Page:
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Where is the divide between a computational scientist and a computational X (X = some natural science or discipline)? What questions could someone ask themself to decide which is the best route for them?

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related: scicomp.stackexchange.com/a/4703/1804 –  Christian Clason Dec 12 '12 at 17:06

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Your question implies that there is a firm line between them, but this is far from the case. I will be answering from my own position, where I see myself as a computational scientist, but I work in computational plasmas. Hopefully the difference I draw between them will be insightful.

As a computational scientist, I enjoy the mathematics and methodology behind solving the many equations that appear in my field (Poisson's eq, compressible N-S, Boltzmann eq, etc.). My advisor, on the other hand, couldn't really care less how the equations are solved, only that the solutions are found quickly and are "correct".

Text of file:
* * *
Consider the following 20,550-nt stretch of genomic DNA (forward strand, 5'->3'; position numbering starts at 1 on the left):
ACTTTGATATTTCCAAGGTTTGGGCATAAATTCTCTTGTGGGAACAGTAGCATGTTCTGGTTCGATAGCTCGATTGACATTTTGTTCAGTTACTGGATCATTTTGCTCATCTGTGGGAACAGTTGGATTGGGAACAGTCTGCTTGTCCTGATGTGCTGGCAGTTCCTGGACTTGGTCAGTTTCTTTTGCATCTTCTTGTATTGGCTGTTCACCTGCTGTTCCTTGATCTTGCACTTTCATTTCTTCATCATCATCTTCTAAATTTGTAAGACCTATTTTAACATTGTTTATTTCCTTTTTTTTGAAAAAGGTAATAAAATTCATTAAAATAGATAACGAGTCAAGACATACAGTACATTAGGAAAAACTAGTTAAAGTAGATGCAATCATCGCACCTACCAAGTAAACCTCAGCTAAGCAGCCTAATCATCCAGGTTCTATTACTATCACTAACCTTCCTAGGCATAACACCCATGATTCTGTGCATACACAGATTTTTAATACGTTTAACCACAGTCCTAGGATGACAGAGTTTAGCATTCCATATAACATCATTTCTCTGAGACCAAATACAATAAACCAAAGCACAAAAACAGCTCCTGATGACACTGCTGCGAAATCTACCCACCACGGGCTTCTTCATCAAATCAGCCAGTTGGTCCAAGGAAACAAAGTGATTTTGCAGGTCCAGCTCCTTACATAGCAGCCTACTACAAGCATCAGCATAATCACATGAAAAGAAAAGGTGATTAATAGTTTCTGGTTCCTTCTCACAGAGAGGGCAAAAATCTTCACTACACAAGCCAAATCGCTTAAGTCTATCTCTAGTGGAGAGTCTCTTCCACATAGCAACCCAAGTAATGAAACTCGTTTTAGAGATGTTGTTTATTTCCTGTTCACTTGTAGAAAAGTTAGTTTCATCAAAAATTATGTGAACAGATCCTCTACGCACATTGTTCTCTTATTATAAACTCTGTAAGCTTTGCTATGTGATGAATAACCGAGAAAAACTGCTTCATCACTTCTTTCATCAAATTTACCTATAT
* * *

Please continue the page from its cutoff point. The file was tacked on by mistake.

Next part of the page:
From this, the main difference I see between the two groups is whether the application or the methodology is the focus. I personally see the methodology as my focus, since after graduating with my PhD, I likely won't stay in plasmas. It is really more of a spectrum, with CS/Mathematics on one end, next to computational science, followed by computational X, and then the pure X, whatever that may be.

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There is only an artificial difference. Computational X solves problems in X, i. e. physics. Most often, you specialize later in Computational science, so you get an X, lately. Computational science without the X doesn't make much sense, so you would have to study computer science or mathematics, to get the pure math or the pure informatics.

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I've given an answer to this question here: Does Computational Science involve programming? I still think it to be true :-)

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